Students will produce their own story using sources from the Internet and localize the story. Students will divide into groups of three or four and produce a story based on the information retrieved from the Internet. Remind students to cite Internet sources and double-check sources.
Model (Day 1)
Introduce Activity 1 after the Anticipatory Set. If teacher has access to a computer, choose a story off of the Internet using any media source (CNN, AOL, Yahoo, CBS, a local broadcast affiliate website, etc.) and show/read to students. Explain to students what kind of story could be localized and produced into a broadcast news story. For example, if there is a local story about a teenager who was hit and injured by a drunk driver, localize the story to where it affects the school, students, staff and administrators. A story about how many students have been impacted by a drunk driver would be a good example. Model for students how you would check sources (this could be verifying sources through AP or attempting to contact the source itself – depending on how much time is available for producing the story), as well as give examples of who would be interviewed to localize the story (students, teachers, medical examiner, a local MADD affiliate).
Check for Understanding (ongoing)
After the Anticipatory Set, students should have an understanding of IPTV and its impact on broadcast, as well as the importance of checking Internet sources.
Guided Practice (Day 1)
After the Anticipatory Set, students will immediately begin work on Activity 1. The teacher will offer guidance and be available for any questions students may have regarding the assignment.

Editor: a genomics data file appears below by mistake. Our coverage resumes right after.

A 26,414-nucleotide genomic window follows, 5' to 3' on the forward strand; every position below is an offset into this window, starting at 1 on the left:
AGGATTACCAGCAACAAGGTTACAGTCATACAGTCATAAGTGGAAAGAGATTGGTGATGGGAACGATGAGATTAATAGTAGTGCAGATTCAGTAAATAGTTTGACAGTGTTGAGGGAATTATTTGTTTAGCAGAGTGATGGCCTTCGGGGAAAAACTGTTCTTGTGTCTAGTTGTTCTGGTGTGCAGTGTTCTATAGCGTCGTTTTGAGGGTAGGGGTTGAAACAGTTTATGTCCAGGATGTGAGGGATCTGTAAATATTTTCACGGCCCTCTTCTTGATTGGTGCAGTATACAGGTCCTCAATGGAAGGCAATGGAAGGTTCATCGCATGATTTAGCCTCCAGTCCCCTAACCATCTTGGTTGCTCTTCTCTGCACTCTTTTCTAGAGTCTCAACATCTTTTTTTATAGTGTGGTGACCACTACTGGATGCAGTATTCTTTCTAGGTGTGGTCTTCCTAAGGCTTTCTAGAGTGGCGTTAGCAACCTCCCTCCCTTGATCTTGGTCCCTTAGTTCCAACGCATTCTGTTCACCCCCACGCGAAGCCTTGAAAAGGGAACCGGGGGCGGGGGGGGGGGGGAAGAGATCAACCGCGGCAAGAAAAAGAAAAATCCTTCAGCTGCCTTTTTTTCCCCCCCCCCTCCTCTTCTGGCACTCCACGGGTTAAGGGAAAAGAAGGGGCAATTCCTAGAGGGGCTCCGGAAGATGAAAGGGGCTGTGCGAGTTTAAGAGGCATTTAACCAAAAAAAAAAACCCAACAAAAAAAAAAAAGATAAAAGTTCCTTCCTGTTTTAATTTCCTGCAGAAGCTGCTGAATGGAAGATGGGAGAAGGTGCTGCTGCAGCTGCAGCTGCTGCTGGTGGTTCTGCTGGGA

Closure (Day 5)
Students will complete their stories and share with the class. Each group will critique their own work, as well as receive a critique from each individual. Did each group successfully produce their assigned story? Was it interesting? Was it localized? Was it important to school, students, staff and administration? What did you learn from the story? What would you have done differently? This lesson will be revisited when going through a live show, integrating these stories into the broadcast.
Arrange a mentorship program with a local broadcast affiliate or a “fieldtrip day” involving students experiencing how stories are developed and why. Students can do a news story on how the news is created, edit the story and use for future lessons.
Integration into live broadcast
When producing a show, this lesson will be important in deciphering what types of news stories will be broadcast, as well as the importance and impact each story will have on the school, students, staff and administration.
National Educational Standards Met
Language Arts, Standard 1: Read a wide range of print and non-print texts to build an understanding of texts, of themselves and of the cultures of the United States and the world; to acquire new information, to respond to the needs and demands of society and the workplace, and for personal fulfillment.
Language Arts, Standard 4: Adjust their use of spoken, written and visual language to communicate effectively with a variety of audiences and for different purposes.
Language Arts, Standard 7: Conducts research on issues and interests by generating ideas and questions, and by posing problems. Gather, evaluate and synthesize data from a variety of sources to communicate discoveries in ways that suit purpose and audience.
Language Arts, Standard 8: Use a variety of technological and information resources to gather and synthesize information and to create and communicate knowledge.
Civics, Standard 5: Citizen responsibilities, citizen rights
Technology, Standard 4: Students use telecommunications to collaborate, publish, and interact with peers, experts, and other audiences.
Technology, Standard 5: Uses technology to locate, evaluate and collect information from a variety of sources.
Technology, Standard 6: Uses technology resources for solving problems and making informed decisions; employs technology in the development of strategies for solving problems in the real world.